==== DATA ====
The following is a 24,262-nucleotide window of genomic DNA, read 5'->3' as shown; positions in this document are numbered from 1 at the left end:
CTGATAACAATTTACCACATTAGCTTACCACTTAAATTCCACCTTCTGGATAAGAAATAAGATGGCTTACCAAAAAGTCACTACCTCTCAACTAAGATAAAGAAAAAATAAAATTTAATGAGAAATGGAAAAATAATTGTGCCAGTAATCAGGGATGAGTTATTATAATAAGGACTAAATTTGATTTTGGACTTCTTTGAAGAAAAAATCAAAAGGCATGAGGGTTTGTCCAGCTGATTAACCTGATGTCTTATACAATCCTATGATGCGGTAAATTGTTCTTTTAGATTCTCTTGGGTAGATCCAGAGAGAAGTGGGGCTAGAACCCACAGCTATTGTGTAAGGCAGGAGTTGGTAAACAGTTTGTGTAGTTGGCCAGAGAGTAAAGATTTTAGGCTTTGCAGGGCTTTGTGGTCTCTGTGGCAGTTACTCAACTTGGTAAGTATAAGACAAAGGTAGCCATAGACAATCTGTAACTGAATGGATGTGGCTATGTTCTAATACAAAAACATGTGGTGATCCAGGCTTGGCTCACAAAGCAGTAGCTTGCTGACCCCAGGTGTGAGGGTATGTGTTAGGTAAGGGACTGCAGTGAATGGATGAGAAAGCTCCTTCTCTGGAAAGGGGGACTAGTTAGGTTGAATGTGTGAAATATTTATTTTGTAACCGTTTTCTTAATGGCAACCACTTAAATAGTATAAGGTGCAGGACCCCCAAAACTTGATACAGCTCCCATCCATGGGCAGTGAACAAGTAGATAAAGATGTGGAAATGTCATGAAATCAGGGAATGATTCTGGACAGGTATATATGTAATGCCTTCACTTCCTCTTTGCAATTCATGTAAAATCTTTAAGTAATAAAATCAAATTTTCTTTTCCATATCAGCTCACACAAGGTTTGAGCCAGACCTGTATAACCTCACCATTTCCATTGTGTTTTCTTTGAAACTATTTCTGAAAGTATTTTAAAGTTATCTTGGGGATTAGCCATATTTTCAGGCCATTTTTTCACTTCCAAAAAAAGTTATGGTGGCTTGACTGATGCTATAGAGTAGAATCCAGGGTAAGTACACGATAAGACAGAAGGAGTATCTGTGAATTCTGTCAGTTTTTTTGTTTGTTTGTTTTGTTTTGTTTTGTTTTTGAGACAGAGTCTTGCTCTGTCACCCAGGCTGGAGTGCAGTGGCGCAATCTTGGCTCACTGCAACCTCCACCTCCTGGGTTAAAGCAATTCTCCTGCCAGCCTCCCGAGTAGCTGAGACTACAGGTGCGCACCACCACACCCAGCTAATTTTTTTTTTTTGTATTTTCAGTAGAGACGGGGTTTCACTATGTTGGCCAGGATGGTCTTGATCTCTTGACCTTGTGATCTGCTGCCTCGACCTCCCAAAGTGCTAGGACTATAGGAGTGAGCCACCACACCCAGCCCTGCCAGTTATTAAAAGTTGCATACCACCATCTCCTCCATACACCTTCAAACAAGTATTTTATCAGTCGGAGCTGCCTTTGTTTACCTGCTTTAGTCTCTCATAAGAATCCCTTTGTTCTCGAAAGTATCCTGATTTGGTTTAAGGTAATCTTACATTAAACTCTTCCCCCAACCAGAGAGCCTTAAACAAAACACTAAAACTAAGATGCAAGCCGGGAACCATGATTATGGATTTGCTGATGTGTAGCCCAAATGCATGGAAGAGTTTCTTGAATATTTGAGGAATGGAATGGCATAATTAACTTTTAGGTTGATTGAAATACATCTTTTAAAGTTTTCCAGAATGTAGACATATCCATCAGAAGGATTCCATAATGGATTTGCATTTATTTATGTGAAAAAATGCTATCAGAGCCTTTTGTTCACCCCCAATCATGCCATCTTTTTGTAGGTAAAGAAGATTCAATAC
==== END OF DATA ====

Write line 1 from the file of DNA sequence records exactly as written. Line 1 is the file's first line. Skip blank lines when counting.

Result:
The following is a 24,262-nucleotide window of genomic DNA, read 5'->3' as shown; positions in this document are numbered from 1 at the left end: